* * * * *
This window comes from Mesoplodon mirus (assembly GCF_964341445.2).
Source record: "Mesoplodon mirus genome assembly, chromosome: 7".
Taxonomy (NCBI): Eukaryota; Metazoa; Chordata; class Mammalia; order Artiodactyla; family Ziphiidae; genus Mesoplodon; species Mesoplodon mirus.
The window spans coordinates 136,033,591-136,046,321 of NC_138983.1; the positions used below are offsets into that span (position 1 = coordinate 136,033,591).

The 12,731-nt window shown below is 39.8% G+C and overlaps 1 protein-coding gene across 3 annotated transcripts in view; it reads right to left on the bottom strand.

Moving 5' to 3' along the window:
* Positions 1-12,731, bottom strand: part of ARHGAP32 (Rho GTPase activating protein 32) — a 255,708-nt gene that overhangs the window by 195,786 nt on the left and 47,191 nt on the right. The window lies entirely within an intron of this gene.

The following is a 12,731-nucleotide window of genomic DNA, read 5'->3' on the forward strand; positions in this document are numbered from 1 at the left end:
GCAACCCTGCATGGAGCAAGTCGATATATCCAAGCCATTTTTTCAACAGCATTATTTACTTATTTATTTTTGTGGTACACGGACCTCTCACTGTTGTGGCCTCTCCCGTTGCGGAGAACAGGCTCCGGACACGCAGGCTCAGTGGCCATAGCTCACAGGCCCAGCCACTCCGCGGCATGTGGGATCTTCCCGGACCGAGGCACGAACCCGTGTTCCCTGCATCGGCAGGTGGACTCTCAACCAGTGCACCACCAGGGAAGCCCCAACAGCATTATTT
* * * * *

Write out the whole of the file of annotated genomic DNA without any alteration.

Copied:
This window comes from Mesoplodon mirus (assembly GCF_964341445.2).
Source record: "Mesoplodon mirus genome assembly, chromosome: 7".
Taxonomy (NCBI): Eukaryota; Metazoa; Chordata; class Mammalia; order Artiodactyla; family Ziphiidae; genus Mesoplodon; species Mesoplodon mirus.
The window spans coordinates 136,033,591-136,046,321 of NC_138983.1; the positions used below are offsets into that span (position 1 = coordinate 136,033,591).

The 12,731-nt window shown below is 39.8% G+C and overlaps 1 protein-coding gene across 3 annotated transcripts in view; it reads right to left on the bottom strand.

Moving 5' to 3' along the window:
* Positions 1-12,731, bottom strand: part of ARHGAP32 (Rho GTPase activating protein 32) — a 255,708-nt gene that overhangs the window by 195,786 nt on the left and 47,191 nt on the right. The window lies entirely within an intron of this gene.

The following is a 12,731-nucleotide window of genomic DNA, read 5'->3' on the forward strand; positions in this document are numbered from 1 at the left end:
GCAACCCTGCATGGAGCAAGTCGATATATCCAAGCCATTTTTTCAACAGCATTATTTACTTATTTATTTTTGTGGTACACGGACCTCTCACTGTTGTGGCCTCTCCCGTTGCGGAGAACAGGCTCCGGACACGCAGGCTCAGTGGCCATAGCTCACAGGCCCAGCCACTCCGCGGCATGTGGGATCTTCCCGGACCGAGGCACGAACCCGTGTTCCCTGCATCGGCAGGTGGACTCTCAACCAGTGCACCACCAGGGAAGCCCCAACAGCATTATTT